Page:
The purpose of setting a bail in a criminal case is twofold: to ensure the criminal defendant’s appearance at trial and to lessen–or altogether eliminate–any danger that the criminal defendant might pose to the public-at-large.
At Bourdon Defence, we understand that judicial officers often set unreasonably high bails and excessive pre-release conditions. Essentially, this translates into hefty expenses, unreasonable limitations on personal freedom, or long periods of incarceration prior to the actual court date for the underlying offence. The knowledgeable criminal defence lawyers at Bourdon Defence regularly advocate for our clients at bail hearings and can help them obtain the best result possible.
The Booking Process
Once a criminal defendant arrives at the detention facility, the booking process begins. This process usually involves fingerprinting, obtaining all the defendant’s personal information, taking booking photographs, confiscating the defendant’s personal items, medical screenings, and placing the defendant in a holding cell. While the booking process is ongoing, the prosecutor prepares a complaint or statement.
Calgary criminal defendants may be required to post bail to ensure their appearance at a court date scheduled for some time in the near future. If the defendant posts the bail–or contacts a surety to post the bail on his/her behalf–the defendant’s release is processed, and the defendant must appear for the scheduled court date. If the defendant fails to appear for the scheduled court date, the judge will almost certainly issue a warrant for the defendant’s immediate arrest.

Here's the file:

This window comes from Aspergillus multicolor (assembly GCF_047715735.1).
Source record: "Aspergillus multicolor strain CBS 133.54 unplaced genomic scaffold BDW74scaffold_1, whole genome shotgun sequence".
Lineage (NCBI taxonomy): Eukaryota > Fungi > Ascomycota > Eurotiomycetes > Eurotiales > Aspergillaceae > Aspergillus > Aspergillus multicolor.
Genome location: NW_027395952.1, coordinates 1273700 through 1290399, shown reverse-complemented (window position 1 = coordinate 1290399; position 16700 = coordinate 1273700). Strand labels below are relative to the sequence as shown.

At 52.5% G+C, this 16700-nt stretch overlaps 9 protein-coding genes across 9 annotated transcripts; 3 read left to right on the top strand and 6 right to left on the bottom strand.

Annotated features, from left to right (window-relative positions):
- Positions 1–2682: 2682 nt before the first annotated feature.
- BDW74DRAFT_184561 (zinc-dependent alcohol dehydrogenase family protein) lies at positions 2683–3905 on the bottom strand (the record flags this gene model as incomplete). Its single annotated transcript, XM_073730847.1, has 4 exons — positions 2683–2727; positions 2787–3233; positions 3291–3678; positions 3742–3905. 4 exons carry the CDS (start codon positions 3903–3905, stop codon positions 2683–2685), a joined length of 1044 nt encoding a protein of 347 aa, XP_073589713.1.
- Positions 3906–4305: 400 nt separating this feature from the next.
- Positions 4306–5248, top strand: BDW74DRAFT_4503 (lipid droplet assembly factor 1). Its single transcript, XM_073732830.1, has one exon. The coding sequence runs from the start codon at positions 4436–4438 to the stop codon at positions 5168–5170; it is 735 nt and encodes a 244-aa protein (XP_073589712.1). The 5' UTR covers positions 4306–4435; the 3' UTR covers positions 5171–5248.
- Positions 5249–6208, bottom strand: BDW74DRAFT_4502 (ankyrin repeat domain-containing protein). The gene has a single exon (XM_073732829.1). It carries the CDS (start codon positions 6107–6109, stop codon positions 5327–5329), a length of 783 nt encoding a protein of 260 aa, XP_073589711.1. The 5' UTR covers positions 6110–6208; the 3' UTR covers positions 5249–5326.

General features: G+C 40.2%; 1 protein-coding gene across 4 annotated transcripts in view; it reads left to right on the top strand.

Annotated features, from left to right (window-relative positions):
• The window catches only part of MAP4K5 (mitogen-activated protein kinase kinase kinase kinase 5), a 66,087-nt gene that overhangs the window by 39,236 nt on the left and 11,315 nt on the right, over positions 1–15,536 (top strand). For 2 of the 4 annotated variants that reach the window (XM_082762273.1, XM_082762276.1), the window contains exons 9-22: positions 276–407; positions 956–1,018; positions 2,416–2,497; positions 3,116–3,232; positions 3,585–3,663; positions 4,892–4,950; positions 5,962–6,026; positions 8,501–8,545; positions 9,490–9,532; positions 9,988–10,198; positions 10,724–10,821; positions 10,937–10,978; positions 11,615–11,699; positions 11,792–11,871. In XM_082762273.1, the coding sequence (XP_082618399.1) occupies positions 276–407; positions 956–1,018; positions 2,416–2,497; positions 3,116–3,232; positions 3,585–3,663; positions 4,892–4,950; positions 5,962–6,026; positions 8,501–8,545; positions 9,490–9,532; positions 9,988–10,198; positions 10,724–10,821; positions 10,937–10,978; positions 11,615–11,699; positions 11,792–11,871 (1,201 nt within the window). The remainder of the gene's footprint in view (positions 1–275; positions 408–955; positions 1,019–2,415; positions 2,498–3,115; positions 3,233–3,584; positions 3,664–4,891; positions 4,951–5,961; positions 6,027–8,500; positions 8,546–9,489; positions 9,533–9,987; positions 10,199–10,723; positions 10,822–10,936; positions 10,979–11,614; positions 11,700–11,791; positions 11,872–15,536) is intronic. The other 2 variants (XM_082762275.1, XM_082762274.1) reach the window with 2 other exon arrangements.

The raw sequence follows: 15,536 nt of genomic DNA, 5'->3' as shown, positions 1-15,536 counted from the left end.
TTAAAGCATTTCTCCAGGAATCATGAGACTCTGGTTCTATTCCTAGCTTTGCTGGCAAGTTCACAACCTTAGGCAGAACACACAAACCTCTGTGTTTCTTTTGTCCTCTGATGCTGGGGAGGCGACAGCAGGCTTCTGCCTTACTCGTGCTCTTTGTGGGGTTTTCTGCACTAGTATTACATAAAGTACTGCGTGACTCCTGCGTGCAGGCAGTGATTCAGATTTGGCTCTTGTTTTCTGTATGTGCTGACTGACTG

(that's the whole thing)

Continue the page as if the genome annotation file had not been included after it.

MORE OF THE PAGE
Instead of a bail, the defendant may be released on his/her own personal recognizance. These determinations are made at the bail hearing.
In making these bail/release determinations, the following factors may be considered:
- The defendant’s ties to the community, including his/her employment status
- The defendant’s level of potential danger to the public-at-large
- Whether the defendant poses a potential flight risk
- Whether the defendant has a prior criminal record
- Whether the defendant has any open cases or pending court dates
- Whether the defendant is currently on probation or parole in another criminal case
- Whether the defendant has previously been convicted of any violent crimes
- Whether the defendant is a registered sex offender
- Whether the defendant has failed to appear in court on any prior occasions